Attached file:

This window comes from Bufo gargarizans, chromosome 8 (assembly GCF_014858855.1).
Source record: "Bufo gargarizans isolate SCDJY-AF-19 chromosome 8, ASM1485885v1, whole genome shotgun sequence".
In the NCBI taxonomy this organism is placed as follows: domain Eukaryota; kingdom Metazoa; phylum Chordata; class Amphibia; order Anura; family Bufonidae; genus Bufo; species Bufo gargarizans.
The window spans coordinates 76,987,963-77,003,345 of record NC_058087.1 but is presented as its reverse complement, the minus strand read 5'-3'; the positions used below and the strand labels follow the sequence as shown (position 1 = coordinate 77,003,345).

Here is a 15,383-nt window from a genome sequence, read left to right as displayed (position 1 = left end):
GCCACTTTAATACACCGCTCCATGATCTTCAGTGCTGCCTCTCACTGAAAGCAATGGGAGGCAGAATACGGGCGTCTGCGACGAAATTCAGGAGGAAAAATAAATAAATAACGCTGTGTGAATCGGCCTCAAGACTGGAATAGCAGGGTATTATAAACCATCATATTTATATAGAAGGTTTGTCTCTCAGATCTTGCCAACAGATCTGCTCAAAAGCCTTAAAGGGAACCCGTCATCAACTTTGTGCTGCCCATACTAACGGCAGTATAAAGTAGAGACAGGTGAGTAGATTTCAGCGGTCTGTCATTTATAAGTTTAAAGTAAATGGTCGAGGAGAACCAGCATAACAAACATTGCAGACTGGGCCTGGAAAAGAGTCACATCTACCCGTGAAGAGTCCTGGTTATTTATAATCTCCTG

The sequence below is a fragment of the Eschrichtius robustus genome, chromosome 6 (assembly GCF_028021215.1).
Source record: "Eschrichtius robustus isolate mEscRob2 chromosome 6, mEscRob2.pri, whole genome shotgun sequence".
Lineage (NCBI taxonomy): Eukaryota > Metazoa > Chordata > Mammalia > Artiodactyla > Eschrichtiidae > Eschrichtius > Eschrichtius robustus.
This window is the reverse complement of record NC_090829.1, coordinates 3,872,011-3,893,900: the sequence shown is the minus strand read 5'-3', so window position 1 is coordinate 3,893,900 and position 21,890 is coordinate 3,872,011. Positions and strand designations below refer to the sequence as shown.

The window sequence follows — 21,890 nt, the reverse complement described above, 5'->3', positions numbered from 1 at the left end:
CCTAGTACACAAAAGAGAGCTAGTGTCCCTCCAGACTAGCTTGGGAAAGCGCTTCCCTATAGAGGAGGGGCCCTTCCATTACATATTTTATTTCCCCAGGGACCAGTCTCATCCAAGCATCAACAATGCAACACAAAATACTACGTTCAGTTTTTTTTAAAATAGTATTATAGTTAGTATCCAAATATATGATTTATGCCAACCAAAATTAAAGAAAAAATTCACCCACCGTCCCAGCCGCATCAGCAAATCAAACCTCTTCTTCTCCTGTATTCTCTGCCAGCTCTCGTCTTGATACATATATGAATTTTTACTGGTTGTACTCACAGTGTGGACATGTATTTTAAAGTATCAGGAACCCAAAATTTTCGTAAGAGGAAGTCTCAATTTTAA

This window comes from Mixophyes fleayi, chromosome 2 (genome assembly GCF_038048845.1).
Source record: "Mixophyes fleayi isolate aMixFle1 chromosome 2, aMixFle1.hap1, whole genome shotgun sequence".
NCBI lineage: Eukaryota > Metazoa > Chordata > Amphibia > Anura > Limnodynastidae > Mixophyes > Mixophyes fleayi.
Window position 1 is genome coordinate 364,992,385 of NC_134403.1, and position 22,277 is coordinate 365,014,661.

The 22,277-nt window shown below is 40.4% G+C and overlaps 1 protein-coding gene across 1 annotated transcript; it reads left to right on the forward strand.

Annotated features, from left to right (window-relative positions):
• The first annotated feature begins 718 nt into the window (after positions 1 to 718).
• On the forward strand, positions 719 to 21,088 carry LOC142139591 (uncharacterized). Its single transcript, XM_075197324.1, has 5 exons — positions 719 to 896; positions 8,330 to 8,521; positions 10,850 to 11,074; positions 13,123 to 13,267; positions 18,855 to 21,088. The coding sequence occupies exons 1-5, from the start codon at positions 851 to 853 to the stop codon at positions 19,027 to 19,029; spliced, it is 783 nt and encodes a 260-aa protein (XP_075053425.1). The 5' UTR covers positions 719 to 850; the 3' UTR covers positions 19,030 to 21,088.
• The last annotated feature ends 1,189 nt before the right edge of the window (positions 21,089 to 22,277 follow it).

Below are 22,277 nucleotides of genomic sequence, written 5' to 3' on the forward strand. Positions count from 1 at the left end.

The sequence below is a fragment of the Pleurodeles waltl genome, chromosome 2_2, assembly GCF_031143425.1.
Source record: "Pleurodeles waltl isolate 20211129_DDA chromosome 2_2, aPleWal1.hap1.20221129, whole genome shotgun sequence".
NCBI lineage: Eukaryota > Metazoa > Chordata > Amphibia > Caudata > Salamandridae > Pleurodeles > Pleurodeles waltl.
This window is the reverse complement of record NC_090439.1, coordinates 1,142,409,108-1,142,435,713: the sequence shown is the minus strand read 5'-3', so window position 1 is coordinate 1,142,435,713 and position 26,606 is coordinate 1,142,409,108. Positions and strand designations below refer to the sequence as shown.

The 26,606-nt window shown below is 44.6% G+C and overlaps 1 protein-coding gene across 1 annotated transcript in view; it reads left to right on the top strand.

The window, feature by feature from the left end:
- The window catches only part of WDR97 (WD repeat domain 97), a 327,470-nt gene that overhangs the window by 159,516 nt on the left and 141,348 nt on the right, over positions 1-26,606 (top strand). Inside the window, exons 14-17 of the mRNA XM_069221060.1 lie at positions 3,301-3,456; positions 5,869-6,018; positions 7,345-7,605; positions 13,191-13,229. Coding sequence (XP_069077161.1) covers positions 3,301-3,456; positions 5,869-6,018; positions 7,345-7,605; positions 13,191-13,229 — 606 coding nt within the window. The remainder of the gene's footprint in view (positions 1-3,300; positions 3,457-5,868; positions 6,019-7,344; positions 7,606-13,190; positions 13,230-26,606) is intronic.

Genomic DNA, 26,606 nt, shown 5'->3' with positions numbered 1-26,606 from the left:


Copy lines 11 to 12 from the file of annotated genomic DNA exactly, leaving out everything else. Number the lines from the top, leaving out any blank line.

The window sequence follows — 21,890 nt, the reverse complement described above, 5'->3', positions numbered from 1 at the left end:
CCTAGTACACAAAAGAGAGCTAGTGTCCCTCCAGACTAGCTTGGGAAAGCGCTTCCCTATAGAGGAGGGGCCCTTCCATTACATATTTTATTTCCCCAGGGACCAGTCTCATCCAAGCATCAACAATGCAACACAAAATACTACGTTCAGTTTTTTTTAAAATAGTATTATAGTTAGTATCCAAATATATGATTTATGCCAACCAAAATTAAAGAAAAAATTCACCCACCGTCCCAGCCGCATCAGCAAATCAAACCTCTTCTTCTCCTGTATTCTCTGCCAGCTCTCGTCTTGATACATATATGAATTTTTACTGGTTGTACTCACAGTGTGGACATGTATTTTAAAGTATCAGGAACCCAAAATTTTCGTAAGAGGAAGTCTCAATTTTAA